“Along the Amalfi Coast, you have these towns with these beautiful, bright buildings built into the rocky shores along the coastlines. Venice, while overwhelming and quite touristy, still is worth exploring with your camera. And we couldn’t explain our love for photography in Italy without mentioning Madonna della Corona, a beautiful church built into the side of Mount Baldo, near the town of Verona.
“When you have had enough history and pasta, you can travel to the Dolomite mountains,” Bourne recommends.
“You can’t really put the experience that the Dolomites provide into words. It is easily some of the most beautiful scenery we have ever seen. You can never bring enough memory cards to the Dolomites. Even the hikes will have you stopping every thirty seconds to get another photo. I think the best advice we could give for when traveling to Italy is that you should always wake up very early. In the famous Lago di Braies in the Dolomites, the best photo is right when the sun peaks and lights up the mountains behind the lake. In general though, all of Italy is at its finest in the early morning, before the country fully wakes up from its pasta and wine induced slumber.”
While Iceland wins the popularity contest when it comes to Nordic photography, the Faroe Islands provide endless opportunities to capture moody and vibrant landscape images. Located 200 miles north of Scotland and halfway between Iceland and Norway, the Faroe Islands have a unique landscape in a laid-back setting.
“We have been to the Faroe Islands six times now, and I can’t ever imagine it not being our annual adventure,” Poplawski says. “I have heard it called ‘Iceland’s little sister’ and while size wise, Iceland does indeed dwarf Faroe, I find just as many photographic opportunities on this little archipelago. The Faroe Islands are much less visited, leading to more authentic experiences. The landscape makes you feel like you are on another planet and even in bad weather, they provide a drama that translates so well into photographs. It really is a photographer’s dream.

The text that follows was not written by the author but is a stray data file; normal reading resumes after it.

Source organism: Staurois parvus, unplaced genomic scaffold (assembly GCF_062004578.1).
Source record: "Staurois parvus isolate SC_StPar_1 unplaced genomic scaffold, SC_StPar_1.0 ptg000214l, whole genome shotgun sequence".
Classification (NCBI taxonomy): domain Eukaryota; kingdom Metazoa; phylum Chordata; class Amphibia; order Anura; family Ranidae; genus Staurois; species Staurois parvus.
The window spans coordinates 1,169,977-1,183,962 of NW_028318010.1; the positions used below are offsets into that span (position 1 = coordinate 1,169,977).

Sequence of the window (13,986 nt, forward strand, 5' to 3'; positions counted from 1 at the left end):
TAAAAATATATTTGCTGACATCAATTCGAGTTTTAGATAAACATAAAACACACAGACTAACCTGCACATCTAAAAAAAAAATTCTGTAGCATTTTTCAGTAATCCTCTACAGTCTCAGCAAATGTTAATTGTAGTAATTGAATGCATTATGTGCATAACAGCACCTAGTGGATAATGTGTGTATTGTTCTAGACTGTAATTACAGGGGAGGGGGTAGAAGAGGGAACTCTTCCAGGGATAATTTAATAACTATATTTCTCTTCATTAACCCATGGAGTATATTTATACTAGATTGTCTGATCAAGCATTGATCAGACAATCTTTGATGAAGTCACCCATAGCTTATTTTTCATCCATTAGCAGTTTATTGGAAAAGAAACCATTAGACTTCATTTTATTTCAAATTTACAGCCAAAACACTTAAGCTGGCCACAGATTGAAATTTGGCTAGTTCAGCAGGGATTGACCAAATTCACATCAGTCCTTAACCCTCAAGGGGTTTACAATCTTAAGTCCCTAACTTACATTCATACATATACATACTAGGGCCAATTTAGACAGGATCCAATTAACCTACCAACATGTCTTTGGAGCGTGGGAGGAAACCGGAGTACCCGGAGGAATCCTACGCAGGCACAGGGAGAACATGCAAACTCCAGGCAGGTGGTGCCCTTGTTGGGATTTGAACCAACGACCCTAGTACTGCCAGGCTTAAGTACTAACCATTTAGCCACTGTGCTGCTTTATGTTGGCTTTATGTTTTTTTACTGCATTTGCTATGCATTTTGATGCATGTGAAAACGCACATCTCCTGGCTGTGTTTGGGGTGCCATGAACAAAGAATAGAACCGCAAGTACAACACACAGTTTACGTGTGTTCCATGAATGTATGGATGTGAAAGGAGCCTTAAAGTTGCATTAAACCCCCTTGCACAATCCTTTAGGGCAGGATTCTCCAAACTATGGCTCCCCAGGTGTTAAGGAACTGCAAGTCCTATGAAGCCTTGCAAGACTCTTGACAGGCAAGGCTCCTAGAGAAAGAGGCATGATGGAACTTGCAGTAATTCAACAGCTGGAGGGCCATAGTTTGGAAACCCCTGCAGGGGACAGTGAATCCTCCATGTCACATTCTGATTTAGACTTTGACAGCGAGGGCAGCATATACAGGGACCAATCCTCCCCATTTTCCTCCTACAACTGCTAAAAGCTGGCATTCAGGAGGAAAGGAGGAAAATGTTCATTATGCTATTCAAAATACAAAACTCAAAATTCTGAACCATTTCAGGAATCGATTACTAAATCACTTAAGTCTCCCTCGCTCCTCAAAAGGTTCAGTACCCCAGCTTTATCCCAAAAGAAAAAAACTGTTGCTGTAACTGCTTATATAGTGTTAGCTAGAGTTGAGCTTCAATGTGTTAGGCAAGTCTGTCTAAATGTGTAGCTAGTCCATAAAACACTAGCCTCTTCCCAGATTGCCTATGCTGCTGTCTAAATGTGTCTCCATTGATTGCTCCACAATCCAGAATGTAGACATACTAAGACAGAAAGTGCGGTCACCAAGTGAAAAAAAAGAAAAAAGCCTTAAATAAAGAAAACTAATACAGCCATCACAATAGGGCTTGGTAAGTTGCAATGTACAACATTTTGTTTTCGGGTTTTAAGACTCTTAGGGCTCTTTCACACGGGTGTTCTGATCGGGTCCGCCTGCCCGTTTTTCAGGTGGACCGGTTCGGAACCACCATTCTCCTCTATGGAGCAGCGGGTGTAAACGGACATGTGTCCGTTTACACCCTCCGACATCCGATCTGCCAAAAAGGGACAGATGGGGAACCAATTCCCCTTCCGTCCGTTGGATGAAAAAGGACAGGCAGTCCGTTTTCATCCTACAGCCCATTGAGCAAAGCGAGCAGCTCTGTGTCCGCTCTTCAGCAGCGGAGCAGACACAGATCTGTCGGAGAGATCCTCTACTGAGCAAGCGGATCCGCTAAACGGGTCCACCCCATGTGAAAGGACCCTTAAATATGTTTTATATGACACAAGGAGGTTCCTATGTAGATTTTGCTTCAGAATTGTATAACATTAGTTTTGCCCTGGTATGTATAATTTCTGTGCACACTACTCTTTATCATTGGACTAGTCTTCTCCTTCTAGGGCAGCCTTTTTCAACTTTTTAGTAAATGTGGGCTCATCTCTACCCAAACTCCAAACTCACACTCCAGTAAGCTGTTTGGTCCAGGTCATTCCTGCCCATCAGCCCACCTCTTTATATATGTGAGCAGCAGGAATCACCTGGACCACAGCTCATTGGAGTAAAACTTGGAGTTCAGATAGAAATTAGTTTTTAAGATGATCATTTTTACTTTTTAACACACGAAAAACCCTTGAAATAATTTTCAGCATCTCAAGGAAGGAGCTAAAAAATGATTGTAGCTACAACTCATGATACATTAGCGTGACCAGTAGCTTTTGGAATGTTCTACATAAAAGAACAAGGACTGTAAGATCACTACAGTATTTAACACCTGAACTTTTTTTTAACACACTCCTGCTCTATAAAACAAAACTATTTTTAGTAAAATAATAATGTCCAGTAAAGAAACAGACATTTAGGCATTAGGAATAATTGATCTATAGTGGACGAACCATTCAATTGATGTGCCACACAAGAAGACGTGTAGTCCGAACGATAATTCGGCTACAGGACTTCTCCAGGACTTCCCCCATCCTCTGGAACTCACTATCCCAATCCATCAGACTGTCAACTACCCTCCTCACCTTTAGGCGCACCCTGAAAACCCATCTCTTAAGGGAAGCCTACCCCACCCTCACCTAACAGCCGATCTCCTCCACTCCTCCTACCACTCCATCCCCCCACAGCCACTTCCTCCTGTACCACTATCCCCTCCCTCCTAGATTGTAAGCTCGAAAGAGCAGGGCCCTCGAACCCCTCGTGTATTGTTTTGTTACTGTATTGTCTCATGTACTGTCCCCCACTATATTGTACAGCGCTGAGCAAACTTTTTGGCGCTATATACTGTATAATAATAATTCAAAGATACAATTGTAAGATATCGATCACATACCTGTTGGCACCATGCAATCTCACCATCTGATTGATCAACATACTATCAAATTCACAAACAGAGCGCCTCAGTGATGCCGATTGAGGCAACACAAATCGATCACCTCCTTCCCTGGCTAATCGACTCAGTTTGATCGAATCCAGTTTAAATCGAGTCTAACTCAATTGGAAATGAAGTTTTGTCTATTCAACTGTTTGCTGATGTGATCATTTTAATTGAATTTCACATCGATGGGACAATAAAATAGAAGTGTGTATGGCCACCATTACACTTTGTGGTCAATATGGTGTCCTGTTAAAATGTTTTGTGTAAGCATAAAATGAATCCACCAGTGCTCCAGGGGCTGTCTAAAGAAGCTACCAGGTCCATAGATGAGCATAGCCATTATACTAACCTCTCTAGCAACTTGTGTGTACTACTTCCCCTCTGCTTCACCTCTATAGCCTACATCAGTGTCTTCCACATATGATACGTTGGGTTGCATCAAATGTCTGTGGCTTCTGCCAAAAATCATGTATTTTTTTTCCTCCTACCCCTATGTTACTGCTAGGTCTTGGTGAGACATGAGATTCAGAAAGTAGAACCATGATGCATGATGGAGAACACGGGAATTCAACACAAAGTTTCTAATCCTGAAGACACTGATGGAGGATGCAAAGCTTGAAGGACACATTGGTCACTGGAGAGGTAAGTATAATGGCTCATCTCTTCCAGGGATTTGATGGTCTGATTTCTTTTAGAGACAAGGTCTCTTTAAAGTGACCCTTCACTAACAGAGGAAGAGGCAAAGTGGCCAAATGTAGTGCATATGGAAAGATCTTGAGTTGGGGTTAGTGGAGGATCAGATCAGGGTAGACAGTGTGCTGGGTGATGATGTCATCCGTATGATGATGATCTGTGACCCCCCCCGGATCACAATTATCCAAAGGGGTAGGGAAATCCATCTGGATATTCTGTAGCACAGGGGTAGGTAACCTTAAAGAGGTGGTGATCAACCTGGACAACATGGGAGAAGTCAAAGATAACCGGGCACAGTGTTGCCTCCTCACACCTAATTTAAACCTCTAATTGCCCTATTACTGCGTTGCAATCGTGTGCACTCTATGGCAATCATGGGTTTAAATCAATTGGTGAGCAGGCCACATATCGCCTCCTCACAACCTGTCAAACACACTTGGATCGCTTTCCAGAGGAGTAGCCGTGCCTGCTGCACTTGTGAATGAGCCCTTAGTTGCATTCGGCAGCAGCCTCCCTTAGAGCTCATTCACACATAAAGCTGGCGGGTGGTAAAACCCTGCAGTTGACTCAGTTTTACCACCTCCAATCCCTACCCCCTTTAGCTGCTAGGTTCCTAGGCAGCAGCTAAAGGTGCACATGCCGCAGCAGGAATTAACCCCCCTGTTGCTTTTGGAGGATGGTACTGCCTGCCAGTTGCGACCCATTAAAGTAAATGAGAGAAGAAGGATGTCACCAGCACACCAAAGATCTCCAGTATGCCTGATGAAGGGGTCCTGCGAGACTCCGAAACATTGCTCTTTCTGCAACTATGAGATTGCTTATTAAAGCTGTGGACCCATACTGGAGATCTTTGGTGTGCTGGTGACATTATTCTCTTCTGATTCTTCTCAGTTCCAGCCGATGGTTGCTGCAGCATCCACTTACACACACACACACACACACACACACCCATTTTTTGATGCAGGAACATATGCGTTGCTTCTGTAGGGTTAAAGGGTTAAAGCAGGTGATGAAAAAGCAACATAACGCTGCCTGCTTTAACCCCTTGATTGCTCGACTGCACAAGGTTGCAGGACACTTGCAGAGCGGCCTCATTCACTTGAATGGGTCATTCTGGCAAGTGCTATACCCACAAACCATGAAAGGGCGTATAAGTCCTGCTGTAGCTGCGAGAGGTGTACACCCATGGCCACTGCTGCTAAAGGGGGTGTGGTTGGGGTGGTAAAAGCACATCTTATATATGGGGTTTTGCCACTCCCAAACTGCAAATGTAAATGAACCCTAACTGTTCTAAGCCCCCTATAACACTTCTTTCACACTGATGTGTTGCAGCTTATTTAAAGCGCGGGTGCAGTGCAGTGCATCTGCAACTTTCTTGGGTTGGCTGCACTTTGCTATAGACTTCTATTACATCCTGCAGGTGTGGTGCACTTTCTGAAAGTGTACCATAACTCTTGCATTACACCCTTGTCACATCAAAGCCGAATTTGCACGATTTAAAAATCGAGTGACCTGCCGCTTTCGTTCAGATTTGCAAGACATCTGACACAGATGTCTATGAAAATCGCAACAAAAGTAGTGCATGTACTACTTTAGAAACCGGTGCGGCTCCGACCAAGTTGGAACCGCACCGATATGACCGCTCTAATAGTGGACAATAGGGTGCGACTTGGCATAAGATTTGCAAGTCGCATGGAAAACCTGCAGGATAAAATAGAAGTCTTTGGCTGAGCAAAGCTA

“Even though it’s small, the Faroe Islands feels like a road trip destination,” he describes. “When you drive you will find yourself stopping the car constantly, as there are so many photo opportunities around every corner. Even if you photographed the same winding road or Nordic cabin the day before, it might look completely different as the weather and the light is constantly changing.
“I really use all of my photography gear when I travel through the Faroe Islands, so I keep my Pelican 1535 Air Case easily accessible, either in the backseat or the trunk. Having all of my gear in the case saves me time when I want to change lenses and get a variety of shots from the same vantage point.